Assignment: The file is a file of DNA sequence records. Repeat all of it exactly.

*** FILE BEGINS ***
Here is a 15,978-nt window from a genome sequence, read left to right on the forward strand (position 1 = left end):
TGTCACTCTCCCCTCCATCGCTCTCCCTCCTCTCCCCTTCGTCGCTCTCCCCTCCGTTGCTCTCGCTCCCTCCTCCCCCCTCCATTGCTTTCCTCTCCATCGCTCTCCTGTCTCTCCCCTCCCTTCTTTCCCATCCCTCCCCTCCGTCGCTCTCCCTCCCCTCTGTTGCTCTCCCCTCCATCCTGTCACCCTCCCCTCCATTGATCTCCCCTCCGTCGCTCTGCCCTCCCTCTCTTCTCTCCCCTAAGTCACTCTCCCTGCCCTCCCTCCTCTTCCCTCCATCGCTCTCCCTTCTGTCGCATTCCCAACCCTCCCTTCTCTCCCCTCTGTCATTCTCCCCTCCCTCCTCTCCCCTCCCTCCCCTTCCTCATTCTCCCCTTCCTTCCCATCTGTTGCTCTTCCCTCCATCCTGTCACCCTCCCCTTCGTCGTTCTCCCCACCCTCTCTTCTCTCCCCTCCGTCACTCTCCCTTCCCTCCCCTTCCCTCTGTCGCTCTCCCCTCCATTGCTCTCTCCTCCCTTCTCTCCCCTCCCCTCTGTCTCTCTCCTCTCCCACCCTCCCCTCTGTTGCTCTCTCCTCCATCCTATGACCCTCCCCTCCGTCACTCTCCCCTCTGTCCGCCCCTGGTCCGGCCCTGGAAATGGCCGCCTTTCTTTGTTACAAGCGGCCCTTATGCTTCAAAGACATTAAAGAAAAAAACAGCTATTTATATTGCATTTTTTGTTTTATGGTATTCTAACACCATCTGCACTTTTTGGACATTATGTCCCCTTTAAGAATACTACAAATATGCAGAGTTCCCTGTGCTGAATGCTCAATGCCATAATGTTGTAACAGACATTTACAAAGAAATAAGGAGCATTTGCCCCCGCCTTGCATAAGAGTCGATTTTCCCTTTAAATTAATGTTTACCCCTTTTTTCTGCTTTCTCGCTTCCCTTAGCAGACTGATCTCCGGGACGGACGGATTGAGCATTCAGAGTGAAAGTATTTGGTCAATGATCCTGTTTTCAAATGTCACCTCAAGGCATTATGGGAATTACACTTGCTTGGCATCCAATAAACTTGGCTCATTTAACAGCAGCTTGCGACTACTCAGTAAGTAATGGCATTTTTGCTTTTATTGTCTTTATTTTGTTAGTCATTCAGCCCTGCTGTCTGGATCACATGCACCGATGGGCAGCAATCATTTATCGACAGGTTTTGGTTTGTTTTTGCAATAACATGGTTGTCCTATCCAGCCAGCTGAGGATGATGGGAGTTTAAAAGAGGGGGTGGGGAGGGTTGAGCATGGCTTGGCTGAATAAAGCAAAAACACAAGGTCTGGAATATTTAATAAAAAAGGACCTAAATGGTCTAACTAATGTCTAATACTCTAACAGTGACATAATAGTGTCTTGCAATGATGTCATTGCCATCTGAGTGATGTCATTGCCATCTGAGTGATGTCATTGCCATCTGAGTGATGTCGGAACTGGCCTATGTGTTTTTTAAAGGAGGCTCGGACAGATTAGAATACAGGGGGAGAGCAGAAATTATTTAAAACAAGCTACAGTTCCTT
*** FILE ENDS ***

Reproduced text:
Here is a 15,978-nt window from a genome sequence, read left to right on the forward strand (position 1 = left end):
TGTCACTCTCCCCTCCATCGCTCTCCCTCCTCTCCCCTTCGTCGCTCTCCCCTCCGTTGCTCTCGCTCCCTCCTCCCCCCTCCATTGCTTTCCTCTCCATCGCTCTCCTGTCTCTCCCCTCCCTTCTTTCCCATCCCTCCCCTCCGTCGCTCTCCCTCCCCTCTGTTGCTCTCCCCTCCATCCTGTCACCCTCCCCTCCATTGATCTCCCCTCCGTCGCTCTGCCCTCCCTCTCTTCTCTCCCCTAAGTCACTCTCCCTGCCCTCCCTCCTCTTCCCTCCATCGCTCTCCCTTCTGTCGCATTCCCAACCCTCCCTTCTCTCCCCTCTGTCATTCTCCCCTCCCTCCTCTCCCCTCCCTCCCCTTCCTCATTCTCCCCTTCCTTCCCATCTGTTGCTCTTCCCTCCATCCTGTCACCCTCCCCTTCGTCGTTCTCCCCACCCTCTCTTCTCTCCCCTCCGTCACTCTCCCTTCCCTCCCCTTCCCTCTGTCGCTCTCCCCTCCATTGCTCTCTCCTCCCTTCTCTCCCCTCCCCTCTGTCTCTCTCCTCTCCCACCCTCCCCTCTGTTGCTCTCTCCTCCATCCTATGACCCTCCCCTCCGTCACTCTCCCCTCTGTCCGCCCCTGGTCCGGCCCTGGAAATGGCCGCCTTTCTTTGTTACAAGCGGCCCTTATGCTTCAAAGACATTAAAGAAAAAAACAGCTATTTATATTGCATTTTTTGTTTTATGGTATTCTAACACCATCTGCACTTTTTGGACATTATGTCCCCTTTAAGAATACTACAAATATGCAGAGTTCCCTGTGCTGAATGCTCAATGCCATAATGTTGTAACAGACATTTACAAAGAAATAAGGAGCATTTGCCCCCGCCTTGCATAAGAGTCGATTTTCCCTTTAAATTAATGTTTACCCCTTTTTTCTGCTTTCTCGCTTCCCTTAGCAGACTGATCTCCGGGACGGACGGATTGAGCATTCAGAGTGAAAGTATTTGGTCAATGATCCTGTTTTCAAATGTCACCTCAAGGCATTATGGGAATTACACTTGCTTGGCATCCAATAAACTTGGCTCATTTAACAGCAGCTTGCGACTACTCAGTAAGTAATGGCATTTTTGCTTTTATTGTCTTTATTTTGTTAGTCATTCAGCCCTGCTGTCTGGATCACATGCACCGATGGGCAGCAATCATTTATCGACAGGTTTTGGTTTGTTTTTGCAATAACATGGTTGTCCTATCCAGCCAGCTGAGGATGATGGGAGTTTAAAAGAGGGGGTGGGGAGGGTTGAGCATGGCTTGGCTGAATAAAGCAAAAACACAAGGTCTGGAATATTTAATAAAAAAGGACCTAAATGGTCTAACTAATGTCTAATACTCTAACAGTGACATAATAGTGTCTTGCAATGATGTCATTGCCATCTGAGTGATGTCATTGCCATCTGAGTGATGTCATTGCCATCTGAGTGATGTCGGAACTGGCCTATGTGTTTTTTAAAGGAGGCTCGGACAGATTAGAATACAGGGGGAGAGCAGAAATTATTTAAAACAAGCTACAGTTCCTT